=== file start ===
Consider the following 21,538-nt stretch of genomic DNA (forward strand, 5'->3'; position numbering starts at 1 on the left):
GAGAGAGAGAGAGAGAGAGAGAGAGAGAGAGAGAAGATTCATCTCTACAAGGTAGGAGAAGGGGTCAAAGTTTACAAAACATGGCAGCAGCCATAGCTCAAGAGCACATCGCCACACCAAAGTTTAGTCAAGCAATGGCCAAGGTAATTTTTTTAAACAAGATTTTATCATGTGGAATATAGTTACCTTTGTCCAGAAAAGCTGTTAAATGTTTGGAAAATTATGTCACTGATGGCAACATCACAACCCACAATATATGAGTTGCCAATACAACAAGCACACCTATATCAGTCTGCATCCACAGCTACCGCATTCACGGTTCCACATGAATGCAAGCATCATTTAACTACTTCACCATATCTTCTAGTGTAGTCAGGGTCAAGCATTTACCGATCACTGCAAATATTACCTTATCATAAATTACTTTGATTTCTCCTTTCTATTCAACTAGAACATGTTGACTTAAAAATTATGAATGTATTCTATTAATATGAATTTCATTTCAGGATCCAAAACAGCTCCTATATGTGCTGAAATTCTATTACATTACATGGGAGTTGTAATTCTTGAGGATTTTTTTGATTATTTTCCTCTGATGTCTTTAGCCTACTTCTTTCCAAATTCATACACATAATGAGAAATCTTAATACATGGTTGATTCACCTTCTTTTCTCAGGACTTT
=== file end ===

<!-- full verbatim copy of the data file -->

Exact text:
Consider the following 21,538-nt stretch of genomic DNA (forward strand, 5'->3'; position numbering starts at 1 on the left):
GAGAGAGAGAGAGAGAGAGAGAGAGAGAGAGAGAAGATTCATCTCTACAAGGTAGGAGAAGGGGTCAAAGTTTACAAAACATGGCAGCAGCCATAGCTCAAGAGCACATCGCCACACCAAAGTTTAGTCAAGCAATGGCCAAGGTAATTTTTTTAAACAAGATTTTATCATGTGGAATATAGTTACCTTTGTCCAGAAAAGCTGTTAAATGTTTGGAAAATTATGTCACTGATGGCAACATCACAACCCACAATATATGAGTTGCCAATACAACAAGCACACCTATATCAGTCTGCATCCACAGCTACCGCATTCACGGTTCCACATGAATGCAAGCATCATTTAACTACTTCACCATATCTTCTAGTGTAGTCAGGGTCAAGCATTTACCGATCACTGCAAATATTACCTTATCATAAATTACTTTGATTTCTCCTTTCTATTCAACTAGAACATGTTGACTTAAAAATTATGAATGTATTCTATTAATATGAATTTCATTTCAGGATCCAAAACAGCTCCTATATGTGCTGAAATTCTATTACATTACATGGGAGTTGTAATTCTTGAGGATTTTTTTGATTATTTTCCTCTGATGTCTTTAGCCTACTTCTTTCCAAATTCATACACATAATGAGAAATCTTAATACATGGTTGATTCACCTTCTTTTCTCAGGACTTT